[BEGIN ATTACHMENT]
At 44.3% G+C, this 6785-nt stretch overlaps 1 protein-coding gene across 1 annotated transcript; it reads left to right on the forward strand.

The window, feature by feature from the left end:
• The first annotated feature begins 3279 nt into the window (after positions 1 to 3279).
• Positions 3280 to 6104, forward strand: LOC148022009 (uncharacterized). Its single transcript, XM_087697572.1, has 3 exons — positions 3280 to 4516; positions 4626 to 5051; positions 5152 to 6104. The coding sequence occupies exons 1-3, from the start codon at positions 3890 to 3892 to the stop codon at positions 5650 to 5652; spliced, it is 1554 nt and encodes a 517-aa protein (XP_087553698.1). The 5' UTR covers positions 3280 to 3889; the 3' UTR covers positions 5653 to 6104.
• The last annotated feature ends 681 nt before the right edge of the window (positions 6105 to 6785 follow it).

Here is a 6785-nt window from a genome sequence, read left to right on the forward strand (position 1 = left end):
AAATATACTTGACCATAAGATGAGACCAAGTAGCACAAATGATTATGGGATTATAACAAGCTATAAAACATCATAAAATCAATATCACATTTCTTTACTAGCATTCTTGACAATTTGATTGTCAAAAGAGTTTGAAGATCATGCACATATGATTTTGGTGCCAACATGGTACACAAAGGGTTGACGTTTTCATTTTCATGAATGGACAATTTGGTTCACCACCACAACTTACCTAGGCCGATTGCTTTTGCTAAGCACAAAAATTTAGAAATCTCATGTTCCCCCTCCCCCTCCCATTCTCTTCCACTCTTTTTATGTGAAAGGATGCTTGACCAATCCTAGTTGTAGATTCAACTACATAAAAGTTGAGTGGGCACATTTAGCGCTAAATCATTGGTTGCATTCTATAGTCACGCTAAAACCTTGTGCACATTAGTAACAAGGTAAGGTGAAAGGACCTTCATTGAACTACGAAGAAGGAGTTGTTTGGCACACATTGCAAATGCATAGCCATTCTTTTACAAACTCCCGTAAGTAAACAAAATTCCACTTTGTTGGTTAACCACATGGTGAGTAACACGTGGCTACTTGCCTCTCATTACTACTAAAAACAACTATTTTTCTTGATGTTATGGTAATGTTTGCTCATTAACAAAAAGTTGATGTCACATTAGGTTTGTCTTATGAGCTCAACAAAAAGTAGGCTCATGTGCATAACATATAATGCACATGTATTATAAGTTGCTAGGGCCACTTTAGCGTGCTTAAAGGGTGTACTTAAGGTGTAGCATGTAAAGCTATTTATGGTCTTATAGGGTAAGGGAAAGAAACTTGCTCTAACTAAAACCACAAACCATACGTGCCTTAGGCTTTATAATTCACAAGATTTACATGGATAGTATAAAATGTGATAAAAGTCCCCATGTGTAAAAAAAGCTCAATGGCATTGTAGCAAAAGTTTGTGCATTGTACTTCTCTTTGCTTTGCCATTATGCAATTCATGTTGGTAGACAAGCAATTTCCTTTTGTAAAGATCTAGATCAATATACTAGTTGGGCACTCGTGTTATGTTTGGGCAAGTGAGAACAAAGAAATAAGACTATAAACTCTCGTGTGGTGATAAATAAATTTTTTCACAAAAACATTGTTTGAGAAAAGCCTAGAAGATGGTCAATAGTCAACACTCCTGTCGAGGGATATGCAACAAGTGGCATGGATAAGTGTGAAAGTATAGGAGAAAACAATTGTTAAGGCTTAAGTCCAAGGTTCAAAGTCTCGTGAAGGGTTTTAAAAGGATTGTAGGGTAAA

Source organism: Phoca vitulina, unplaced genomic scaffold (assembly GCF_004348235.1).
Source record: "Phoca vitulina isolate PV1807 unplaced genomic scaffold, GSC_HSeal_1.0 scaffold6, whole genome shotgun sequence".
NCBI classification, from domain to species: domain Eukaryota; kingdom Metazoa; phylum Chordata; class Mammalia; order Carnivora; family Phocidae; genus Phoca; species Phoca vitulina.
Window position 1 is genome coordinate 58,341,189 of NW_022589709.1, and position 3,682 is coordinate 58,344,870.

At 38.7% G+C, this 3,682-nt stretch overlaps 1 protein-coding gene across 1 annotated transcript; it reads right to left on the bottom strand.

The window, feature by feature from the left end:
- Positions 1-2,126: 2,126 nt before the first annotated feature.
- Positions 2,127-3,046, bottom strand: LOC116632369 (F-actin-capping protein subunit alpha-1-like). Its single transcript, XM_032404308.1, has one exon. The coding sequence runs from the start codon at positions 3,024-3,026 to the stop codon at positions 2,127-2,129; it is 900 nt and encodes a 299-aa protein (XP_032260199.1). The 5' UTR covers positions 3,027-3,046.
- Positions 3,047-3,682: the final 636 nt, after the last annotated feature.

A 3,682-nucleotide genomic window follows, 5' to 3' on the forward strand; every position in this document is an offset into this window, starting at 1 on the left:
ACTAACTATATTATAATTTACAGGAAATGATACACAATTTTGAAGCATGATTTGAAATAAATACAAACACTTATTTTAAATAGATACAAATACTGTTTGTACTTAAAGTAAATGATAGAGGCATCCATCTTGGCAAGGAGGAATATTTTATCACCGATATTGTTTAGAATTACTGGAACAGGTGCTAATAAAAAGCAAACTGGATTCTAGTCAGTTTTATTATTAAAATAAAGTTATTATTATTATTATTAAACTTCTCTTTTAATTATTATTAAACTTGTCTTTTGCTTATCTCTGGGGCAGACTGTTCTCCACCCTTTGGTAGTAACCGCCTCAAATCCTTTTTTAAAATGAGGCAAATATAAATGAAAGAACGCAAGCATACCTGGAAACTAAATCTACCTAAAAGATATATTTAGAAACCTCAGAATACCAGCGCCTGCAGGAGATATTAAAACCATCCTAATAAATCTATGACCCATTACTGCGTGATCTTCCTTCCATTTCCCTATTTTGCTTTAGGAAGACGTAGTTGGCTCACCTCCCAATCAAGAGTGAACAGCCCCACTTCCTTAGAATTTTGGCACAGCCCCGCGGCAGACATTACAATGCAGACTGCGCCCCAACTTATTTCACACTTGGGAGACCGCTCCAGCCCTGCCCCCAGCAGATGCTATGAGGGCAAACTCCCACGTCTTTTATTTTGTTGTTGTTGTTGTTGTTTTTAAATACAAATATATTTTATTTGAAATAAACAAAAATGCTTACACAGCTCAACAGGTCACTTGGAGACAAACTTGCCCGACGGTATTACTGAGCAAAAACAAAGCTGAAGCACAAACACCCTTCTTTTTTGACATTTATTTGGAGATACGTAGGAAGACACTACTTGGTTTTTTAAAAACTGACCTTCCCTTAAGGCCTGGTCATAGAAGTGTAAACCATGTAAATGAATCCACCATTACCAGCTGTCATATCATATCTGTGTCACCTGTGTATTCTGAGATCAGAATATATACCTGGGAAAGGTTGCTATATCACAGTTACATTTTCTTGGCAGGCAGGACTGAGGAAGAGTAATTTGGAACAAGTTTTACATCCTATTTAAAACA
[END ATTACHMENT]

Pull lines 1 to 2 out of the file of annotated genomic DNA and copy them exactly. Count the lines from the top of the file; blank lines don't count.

At 44.3% G+C, this 6785-nt stretch overlaps 1 protein-coding gene across 1 annotated transcript; it reads left to right on the forward strand.

The window, feature by feature from the left end: